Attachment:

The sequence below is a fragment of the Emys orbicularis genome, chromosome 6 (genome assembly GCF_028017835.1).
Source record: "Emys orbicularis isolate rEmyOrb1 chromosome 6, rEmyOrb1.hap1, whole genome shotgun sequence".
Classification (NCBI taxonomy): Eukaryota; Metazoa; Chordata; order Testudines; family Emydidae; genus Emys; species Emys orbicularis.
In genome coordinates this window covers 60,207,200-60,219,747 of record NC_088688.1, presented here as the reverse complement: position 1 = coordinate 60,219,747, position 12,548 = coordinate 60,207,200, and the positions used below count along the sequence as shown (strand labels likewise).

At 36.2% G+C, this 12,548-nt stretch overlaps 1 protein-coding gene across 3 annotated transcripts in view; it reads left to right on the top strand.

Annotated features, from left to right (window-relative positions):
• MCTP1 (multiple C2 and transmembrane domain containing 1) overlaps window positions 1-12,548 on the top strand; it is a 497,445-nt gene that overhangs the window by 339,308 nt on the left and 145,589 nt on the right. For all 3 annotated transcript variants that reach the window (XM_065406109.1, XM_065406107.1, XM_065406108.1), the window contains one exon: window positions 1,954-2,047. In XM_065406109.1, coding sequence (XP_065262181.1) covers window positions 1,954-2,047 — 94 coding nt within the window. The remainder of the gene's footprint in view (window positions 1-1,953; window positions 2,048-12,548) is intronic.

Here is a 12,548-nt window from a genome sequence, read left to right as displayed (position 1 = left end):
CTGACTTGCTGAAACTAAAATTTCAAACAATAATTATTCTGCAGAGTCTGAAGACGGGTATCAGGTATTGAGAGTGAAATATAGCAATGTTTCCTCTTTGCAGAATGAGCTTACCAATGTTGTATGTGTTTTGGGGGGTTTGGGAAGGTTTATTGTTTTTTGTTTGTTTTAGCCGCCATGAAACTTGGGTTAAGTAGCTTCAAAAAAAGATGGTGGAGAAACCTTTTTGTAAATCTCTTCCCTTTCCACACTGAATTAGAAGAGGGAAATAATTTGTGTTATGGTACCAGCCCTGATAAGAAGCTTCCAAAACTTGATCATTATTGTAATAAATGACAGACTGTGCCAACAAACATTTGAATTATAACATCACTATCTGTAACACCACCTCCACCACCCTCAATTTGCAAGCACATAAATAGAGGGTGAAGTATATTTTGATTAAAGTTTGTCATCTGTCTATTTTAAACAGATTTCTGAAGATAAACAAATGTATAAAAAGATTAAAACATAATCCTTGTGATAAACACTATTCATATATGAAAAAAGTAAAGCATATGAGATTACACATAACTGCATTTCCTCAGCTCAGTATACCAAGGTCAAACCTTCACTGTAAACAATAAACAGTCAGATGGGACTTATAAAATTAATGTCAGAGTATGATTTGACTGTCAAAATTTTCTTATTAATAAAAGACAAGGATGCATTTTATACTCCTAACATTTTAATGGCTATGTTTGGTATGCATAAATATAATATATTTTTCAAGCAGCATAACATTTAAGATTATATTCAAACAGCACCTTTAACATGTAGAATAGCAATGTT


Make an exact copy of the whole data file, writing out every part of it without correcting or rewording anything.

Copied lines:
The sequence below is a fragment of the Emys orbicularis genome, chromosome 6 (genome assembly GCF_028017835.1).
Source record: "Emys orbicularis isolate rEmyOrb1 chromosome 6, rEmyOrb1.hap1, whole genome shotgun sequence".
Classification (NCBI taxonomy): Eukaryota; Metazoa; Chordata; order Testudines; family Emydidae; genus Emys; species Emys orbicularis.
In genome coordinates this window covers 60,207,200-60,219,747 of record NC_088688.1, presented here as the reverse complement: position 1 = coordinate 60,219,747, position 12,548 = coordinate 60,207,200, and the positions used below count along the sequence as shown (strand labels likewise).

At 36.2% G+C, this 12,548-nt stretch overlaps 1 protein-coding gene across 3 annotated transcripts in view; it reads left to right on the top strand.

Annotated features, from left to right (window-relative positions):
• MCTP1 (multiple C2 and transmembrane domain containing 1) overlaps window positions 1-12,548 on the top strand; it is a 497,445-nt gene that overhangs the window by 339,308 nt on the left and 145,589 nt on the right. For all 3 annotated transcript variants that reach the window (XM_065406109.1, XM_065406107.1, XM_065406108.1), the window contains one exon: window positions 1,954-2,047. In XM_065406109.1, coding sequence (XP_065262181.1) covers window positions 1,954-2,047 — 94 coding nt within the window. The remainder of the gene's footprint in view (window positions 1-1,953; window positions 2,048-12,548) is intronic.

Here is a 12,548-nt window from a genome sequence, read left to right as displayed (position 1 = left end):
CTGACTTGCTGAAACTAAAATTTCAAACAATAATTATTCTGCAGAGTCTGAAGACGGGTATCAGGTATTGAGAGTGAAATATAGCAATGTTTCCTCTTTGCAGAATGAGCTTACCAATGTTGTATGTGTTTTGGGGGGTTTGGGAAGGTTTATTGTTTTTTGTTTGTTTTAGCCGCCATGAAACTTGGGTTAAGTAGCTTCAAAAAAAGATGGTGGAGAAACCTTTTTGTAAATCTCTTCCCTTTCCACACTGAATTAGAAGAGGGAAATAATTTGTGTTATGGTACCAGCCCTGATAAGAAGCTTCCAAAACTTGATCATTATTGTAATAAATGACAGACTGTGCCAACAAACATTTGAATTATAACATCACTATCTGTAACACCACCTCCACCACCCTCAATTTGCAAGCACATAAATAGAGGGTGAAGTATATTTTGATTAAAGTTTGTCATCTGTCTATTTTAAACAGATTTCTGAAGATAAACAAATGTATAAAAAGATTAAAACATAATCCTTGTGATAAACACTATTCATATATGAAAAAAGTAAAGCATATGAGATTACACATAACTGCATTTCCTCAGCTCAGTATACCAAGGTCAAACCTTCACTGTAAACAATAAACAGTCAGATGGGACTTATAAAATTAATGTCAGAGTATGATTTGACTGTCAAAATTTTCTTATTAATAAAAGACAAGGATGCATTTTATACTCCTAACATTTTAATGGCTATGTTTGGTATGCATAAATATAATATATTTTTCAAGCAGCATAACATTTAAGATTATATTCAAACAGCACCTTTAACATGTAGAATAGCAATGTT